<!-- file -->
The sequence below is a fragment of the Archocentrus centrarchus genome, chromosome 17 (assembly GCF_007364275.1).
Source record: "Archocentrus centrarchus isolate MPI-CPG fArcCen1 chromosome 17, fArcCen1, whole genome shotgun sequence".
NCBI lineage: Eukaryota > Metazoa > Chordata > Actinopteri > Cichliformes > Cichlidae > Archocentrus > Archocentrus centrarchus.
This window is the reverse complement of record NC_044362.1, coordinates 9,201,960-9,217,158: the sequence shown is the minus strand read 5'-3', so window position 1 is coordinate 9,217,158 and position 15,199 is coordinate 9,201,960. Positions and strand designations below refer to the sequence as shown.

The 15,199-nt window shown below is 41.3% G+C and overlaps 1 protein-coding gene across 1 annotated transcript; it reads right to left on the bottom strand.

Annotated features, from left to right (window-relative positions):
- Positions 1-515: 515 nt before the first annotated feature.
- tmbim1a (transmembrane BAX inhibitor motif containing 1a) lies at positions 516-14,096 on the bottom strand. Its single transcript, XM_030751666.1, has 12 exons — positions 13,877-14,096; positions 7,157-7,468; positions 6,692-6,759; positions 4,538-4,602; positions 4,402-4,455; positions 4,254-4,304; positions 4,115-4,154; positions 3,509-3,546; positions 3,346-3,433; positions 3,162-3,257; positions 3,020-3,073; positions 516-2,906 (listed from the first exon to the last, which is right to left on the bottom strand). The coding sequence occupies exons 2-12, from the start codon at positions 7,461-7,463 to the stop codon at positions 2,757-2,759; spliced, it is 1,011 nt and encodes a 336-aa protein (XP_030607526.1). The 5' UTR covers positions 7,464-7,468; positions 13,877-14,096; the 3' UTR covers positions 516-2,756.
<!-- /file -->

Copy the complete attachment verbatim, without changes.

The sequence below is a fragment of the Archocentrus centrarchus genome, chromosome 17 (assembly GCF_007364275.1).
Source record: "Archocentrus centrarchus isolate MPI-CPG fArcCen1 chromosome 17, fArcCen1, whole genome shotgun sequence".
NCBI lineage: Eukaryota > Metazoa > Chordata > Actinopteri > Cichliformes > Cichlidae > Archocentrus > Archocentrus centrarchus.
This window is the reverse complement of record NC_044362.1, coordinates 9,201,960-9,217,158: the sequence shown is the minus strand read 5'-3', so window position 1 is coordinate 9,217,158 and position 15,199 is coordinate 9,201,960. Positions and strand designations below refer to the sequence as shown.

The 15,199-nt window shown below is 41.3% G+C and overlaps 1 protein-coding gene across 1 annotated transcript; it reads right to left on the bottom strand.

Annotated features, from left to right (window-relative positions):
- Positions 1-515: 515 nt before the first annotated feature.
- tmbim1a (transmembrane BAX inhibitor motif containing 1a) lies at positions 516-14,096 on the bottom strand. Its single transcript, XM_030751666.1, has 12 exons — positions 13,877-14,096; positions 7,157-7,468; positions 6,692-6,759; positions 4,538-4,602; positions 4,402-4,455; positions 4,254-4,304; positions 4,115-4,154; positions 3,509-3,546; positions 3,346-3,433; positions 3,162-3,257; positions 3,020-3,073; positions 516-2,906 (listed from the first exon to the last, which is right to left on the bottom strand). The coding sequence occupies exons 2-12, from the start codon at positions 7,461-7,463 to the stop codon at positions 2,757-2,759; spliced, it is 1,011 nt and encodes a 336-aa protein (XP_030607526.1). The 5' UTR covers positions 7,464-7,468; positions 13,877-14,096; the 3' UTR covers positions 516-2,756.